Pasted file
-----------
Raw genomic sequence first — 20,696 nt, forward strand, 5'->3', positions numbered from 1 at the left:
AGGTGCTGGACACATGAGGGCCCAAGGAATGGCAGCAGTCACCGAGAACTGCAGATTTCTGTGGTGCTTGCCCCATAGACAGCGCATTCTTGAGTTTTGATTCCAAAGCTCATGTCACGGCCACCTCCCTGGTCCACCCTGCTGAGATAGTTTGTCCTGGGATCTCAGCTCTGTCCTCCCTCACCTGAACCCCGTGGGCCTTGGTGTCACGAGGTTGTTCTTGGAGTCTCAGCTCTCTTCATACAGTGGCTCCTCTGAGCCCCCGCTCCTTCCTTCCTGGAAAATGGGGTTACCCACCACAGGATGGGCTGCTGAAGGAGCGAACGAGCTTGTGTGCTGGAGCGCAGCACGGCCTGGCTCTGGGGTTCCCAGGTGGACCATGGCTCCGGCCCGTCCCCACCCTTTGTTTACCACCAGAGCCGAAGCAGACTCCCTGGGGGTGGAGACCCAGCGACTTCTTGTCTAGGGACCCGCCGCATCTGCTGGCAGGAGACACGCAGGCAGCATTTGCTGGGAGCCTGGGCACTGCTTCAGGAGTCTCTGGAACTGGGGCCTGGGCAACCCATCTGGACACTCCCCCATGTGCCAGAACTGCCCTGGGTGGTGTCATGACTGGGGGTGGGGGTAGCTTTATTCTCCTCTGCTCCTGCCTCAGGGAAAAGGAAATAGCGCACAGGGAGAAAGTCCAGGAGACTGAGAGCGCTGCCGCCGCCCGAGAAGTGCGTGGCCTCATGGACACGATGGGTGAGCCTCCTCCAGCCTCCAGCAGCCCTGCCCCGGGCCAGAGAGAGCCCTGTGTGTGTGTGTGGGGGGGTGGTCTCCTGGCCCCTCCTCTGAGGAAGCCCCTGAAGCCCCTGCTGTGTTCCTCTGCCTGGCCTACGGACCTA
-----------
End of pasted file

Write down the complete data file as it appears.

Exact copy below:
Raw genomic sequence first — 20,696 nt, forward strand, 5'->3', positions numbered from 1 at the left:
AGGTGCTGGACACATGAGGGCCCAAGGAATGGCAGCAGTCACCGAGAACTGCAGATTTCTGTGGTGCTTGCCCCATAGACAGCGCATTCTTGAGTTTTGATTCCAAAGCTCATGTCACGGCCACCTCCCTGGTCCACCCTGCTGAGATAGTTTGTCCTGGGATCTCAGCTCTGTCCTCCCTCACCTGAACCCCGTGGGCCTTGGTGTCACGAGGTTGTTCTTGGAGTCTCAGCTCTCTTCATACAGTGGCTCCTCTGAGCCCCCGCTCCTTCCTTCCTGGAAAATGGGGTTACCCACCACAGGATGGGCTGCTGAAGGAGCGAACGAGCTTGTGTGCTGGAGCGCAGCACGGCCTGGCTCTGGGGTTCCCAGGTGGACCATGGCTCCGGCCCGTCCCCACCCTTTGTTTACCACCAGAGCCGAAGCAGACTCCCTGGGGGTGGAGACCCAGCGACTTCTTGTCTAGGGACCCGCCGCATCTGCTGGCAGGAGACACGCAGGCAGCATTTGCTGGGAGCCTGGGCACTGCTTCAGGAGTCTCTGGAACTGGGGCCTGGGCAACCCATCTGGACACTCCCCCATGTGCCAGAACTGCCCTGGGTGGTGTCATGACTGGGGGTGGGGGTAGCTTTATTCTCCTCTGCTCCTGCCTCAGGGAAAAGGAAATAGCGCACAGGGAGAAAGTCCAGGAGACTGAGAGCGCTGCCGCCGCCCGAGAAGTGCGTGGCCTCATGGACACGATGGGTGAGCCTCCTCCAGCCTCCAGCAGCCCTGCCCCGGGCCAGAGAGAGCCCTGTGTGTGTGTGTGGGGGGGTGGTCTCCTGGCCCCTCCTCTGAGGAAGCCCCTGAAGCCCCTGCTGTGTTCCTCTGCCTGGCCTACGGACCTA